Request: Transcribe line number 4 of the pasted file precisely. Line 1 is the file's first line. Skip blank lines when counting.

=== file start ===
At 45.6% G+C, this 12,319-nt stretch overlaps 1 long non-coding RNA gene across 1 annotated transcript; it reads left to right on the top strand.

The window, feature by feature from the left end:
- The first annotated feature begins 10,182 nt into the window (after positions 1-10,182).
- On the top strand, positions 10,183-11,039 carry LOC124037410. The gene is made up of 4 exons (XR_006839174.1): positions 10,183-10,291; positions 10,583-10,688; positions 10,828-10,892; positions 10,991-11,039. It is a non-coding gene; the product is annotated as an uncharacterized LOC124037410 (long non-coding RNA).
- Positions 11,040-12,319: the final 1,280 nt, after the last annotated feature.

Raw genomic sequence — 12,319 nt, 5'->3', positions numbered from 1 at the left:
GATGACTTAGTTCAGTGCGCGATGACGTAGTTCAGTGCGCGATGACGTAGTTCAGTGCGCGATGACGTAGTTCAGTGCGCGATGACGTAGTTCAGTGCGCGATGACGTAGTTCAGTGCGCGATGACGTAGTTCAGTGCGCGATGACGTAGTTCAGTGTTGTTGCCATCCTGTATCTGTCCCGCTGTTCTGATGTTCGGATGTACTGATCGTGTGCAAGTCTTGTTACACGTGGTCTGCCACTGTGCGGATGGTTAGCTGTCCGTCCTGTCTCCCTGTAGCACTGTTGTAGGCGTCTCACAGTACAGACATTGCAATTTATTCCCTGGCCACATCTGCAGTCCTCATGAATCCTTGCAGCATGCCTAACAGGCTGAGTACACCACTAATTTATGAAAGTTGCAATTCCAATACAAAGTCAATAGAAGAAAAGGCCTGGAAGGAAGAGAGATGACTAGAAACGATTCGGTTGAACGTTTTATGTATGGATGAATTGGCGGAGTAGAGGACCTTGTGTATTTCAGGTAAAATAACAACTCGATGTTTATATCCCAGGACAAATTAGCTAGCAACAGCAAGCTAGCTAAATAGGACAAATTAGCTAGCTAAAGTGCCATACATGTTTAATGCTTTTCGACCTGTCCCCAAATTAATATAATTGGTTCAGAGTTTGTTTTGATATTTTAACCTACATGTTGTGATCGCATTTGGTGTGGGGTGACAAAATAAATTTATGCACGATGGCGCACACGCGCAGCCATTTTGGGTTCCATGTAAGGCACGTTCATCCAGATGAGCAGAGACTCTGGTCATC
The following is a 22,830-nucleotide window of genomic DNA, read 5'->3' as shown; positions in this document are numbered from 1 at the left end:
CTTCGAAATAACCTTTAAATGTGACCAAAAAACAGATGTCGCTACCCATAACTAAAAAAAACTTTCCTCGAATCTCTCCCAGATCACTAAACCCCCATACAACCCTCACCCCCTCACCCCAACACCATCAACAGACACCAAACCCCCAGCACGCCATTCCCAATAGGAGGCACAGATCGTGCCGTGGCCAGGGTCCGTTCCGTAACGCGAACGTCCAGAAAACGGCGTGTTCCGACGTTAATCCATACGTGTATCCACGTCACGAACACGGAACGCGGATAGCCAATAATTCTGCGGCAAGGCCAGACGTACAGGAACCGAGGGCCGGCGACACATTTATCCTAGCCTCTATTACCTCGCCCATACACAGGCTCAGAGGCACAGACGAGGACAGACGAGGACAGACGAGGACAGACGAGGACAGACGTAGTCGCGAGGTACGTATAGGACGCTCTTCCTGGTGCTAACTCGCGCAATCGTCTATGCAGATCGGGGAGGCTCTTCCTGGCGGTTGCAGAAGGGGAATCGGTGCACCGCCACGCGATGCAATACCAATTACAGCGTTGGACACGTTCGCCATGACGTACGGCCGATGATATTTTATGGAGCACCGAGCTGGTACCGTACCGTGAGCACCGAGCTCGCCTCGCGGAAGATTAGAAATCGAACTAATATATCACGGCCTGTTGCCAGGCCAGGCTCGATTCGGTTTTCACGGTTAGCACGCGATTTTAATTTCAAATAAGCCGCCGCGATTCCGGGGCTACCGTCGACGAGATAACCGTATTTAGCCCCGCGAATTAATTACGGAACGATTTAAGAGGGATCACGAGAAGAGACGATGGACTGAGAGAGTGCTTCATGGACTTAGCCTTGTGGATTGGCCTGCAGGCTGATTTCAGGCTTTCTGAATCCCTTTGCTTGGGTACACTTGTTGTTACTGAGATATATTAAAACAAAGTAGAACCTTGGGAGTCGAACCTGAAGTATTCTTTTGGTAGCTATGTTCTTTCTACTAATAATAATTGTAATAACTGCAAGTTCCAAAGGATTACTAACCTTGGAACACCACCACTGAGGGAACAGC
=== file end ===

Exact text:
- On the top strand, positions 10,183-11,039 carry LOC124037410. The gene is made up of 4 exons (XR_006839174.1): positions 10,183-10,291; positions 10,583-10,688; positions 10,828-10,892; positions 10,991-11,039. It is a non-coding gene; the product is annotated as an uncharacterized LOC124037410 (long non-coding RNA).